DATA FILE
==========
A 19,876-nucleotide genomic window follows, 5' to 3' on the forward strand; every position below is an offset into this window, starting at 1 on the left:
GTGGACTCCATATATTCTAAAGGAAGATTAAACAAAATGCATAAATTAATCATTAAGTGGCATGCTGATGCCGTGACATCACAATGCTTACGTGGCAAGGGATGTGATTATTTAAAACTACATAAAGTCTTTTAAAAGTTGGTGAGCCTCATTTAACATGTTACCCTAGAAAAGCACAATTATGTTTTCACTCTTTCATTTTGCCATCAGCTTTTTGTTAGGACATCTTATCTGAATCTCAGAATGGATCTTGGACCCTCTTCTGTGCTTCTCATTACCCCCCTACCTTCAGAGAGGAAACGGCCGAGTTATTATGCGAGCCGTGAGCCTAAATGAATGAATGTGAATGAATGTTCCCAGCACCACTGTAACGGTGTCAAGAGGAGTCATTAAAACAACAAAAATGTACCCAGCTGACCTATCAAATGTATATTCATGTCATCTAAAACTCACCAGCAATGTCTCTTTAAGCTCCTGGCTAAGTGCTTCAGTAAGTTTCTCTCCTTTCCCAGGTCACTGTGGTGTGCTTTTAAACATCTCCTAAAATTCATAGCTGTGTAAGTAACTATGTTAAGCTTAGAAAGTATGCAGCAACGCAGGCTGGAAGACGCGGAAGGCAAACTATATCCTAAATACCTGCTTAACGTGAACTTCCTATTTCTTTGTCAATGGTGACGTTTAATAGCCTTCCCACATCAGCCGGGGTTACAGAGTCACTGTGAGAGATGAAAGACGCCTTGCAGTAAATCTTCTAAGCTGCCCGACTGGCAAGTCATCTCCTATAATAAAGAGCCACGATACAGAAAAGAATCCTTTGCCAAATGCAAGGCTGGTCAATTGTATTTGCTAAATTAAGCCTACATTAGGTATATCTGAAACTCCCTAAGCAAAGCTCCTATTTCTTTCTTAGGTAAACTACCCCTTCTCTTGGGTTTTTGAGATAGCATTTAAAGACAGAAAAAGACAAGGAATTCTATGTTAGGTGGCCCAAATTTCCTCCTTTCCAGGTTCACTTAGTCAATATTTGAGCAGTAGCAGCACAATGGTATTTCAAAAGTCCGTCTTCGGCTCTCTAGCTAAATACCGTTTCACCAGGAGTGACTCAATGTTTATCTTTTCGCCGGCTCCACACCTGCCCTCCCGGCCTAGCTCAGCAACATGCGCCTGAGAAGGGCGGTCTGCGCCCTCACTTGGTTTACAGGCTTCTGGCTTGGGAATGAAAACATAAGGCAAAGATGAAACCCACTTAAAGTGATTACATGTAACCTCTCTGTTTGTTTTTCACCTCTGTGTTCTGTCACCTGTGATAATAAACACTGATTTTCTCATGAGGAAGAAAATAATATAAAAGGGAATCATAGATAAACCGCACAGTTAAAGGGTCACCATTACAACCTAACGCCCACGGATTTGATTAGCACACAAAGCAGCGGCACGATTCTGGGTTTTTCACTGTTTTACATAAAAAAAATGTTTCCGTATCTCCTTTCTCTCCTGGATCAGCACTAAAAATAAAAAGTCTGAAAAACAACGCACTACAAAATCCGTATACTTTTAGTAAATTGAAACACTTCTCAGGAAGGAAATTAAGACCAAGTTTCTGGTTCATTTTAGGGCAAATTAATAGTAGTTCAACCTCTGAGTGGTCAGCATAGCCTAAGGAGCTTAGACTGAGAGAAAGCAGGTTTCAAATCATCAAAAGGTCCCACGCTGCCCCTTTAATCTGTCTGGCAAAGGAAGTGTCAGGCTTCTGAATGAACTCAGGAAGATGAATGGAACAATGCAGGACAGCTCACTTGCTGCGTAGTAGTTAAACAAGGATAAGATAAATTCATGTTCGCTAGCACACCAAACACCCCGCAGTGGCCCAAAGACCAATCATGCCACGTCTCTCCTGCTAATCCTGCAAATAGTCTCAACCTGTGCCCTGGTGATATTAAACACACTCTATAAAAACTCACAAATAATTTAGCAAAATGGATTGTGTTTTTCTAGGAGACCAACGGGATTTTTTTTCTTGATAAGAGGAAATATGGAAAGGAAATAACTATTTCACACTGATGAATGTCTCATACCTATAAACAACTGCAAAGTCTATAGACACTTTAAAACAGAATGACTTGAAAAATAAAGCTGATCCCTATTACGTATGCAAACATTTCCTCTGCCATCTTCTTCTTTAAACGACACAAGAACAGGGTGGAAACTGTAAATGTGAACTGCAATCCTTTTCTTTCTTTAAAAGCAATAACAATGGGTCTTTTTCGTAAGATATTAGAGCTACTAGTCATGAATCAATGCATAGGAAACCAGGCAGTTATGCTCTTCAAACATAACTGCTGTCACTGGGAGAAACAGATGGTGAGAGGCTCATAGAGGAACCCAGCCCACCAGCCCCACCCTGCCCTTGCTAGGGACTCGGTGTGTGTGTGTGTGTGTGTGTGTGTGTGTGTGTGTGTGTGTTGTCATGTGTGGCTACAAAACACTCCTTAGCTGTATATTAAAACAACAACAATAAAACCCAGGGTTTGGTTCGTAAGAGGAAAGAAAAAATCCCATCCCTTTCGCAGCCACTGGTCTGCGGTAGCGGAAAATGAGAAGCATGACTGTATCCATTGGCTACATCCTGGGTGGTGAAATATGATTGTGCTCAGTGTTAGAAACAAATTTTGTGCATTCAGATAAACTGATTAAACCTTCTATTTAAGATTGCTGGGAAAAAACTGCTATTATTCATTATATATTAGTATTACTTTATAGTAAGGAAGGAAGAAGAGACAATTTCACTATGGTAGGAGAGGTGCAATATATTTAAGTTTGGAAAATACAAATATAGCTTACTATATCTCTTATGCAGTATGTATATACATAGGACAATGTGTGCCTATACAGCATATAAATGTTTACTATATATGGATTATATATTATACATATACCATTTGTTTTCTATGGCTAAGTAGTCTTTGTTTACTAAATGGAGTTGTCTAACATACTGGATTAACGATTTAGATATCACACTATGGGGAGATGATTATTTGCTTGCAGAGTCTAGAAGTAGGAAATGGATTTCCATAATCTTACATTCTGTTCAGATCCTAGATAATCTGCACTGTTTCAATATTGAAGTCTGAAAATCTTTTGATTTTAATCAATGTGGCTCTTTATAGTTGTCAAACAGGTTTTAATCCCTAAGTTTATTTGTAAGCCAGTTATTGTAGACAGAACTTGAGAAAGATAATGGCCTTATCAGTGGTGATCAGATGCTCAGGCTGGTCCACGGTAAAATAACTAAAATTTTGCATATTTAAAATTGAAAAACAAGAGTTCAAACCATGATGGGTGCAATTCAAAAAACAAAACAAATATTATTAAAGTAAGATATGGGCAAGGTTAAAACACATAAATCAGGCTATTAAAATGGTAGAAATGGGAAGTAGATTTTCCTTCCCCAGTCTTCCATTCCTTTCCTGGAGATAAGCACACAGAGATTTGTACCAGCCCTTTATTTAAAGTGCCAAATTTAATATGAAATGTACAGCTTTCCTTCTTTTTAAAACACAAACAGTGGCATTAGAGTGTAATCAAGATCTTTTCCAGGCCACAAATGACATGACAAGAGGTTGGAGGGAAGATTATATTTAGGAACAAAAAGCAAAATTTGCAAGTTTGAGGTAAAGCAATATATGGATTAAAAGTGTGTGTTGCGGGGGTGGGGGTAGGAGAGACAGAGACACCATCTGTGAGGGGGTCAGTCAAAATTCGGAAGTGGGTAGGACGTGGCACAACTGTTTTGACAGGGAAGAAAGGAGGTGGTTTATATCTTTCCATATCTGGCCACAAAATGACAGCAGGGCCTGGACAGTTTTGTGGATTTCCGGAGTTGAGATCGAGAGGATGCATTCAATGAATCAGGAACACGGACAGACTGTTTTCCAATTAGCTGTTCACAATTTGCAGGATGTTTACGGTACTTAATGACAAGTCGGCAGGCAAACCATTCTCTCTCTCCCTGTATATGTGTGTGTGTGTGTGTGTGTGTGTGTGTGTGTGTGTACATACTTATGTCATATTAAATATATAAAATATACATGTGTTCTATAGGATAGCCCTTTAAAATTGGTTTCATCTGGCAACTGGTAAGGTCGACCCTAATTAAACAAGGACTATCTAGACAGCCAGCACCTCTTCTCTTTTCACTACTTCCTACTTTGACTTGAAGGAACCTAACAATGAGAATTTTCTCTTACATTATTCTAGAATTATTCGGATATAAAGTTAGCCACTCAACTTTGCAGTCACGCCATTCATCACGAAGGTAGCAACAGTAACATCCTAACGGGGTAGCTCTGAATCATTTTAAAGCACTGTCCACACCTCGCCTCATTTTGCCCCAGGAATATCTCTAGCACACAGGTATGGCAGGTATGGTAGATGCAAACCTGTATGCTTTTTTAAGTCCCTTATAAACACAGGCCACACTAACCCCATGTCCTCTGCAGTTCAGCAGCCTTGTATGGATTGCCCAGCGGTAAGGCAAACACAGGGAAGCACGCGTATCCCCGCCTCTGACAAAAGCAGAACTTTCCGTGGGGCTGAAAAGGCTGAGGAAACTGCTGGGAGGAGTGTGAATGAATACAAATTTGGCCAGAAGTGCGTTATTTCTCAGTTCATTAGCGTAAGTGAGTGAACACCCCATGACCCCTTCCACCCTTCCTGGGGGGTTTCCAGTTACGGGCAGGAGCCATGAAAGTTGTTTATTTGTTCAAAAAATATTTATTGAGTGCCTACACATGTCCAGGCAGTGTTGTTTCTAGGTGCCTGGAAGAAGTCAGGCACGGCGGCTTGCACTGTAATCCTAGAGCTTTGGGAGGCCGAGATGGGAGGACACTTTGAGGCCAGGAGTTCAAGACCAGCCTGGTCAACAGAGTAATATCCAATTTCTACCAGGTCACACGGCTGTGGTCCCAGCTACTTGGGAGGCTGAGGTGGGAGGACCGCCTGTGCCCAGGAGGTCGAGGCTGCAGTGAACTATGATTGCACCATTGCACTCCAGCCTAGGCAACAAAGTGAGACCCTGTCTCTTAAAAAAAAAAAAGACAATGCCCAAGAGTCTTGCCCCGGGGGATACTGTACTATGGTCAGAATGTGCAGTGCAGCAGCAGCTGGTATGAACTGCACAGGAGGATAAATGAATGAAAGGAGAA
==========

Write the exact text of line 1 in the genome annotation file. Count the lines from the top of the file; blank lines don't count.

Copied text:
A 19,876-nucleotide genomic window follows, 5' to 3' on the forward strand; every position below is an offset into this window, starting at 1 on the left: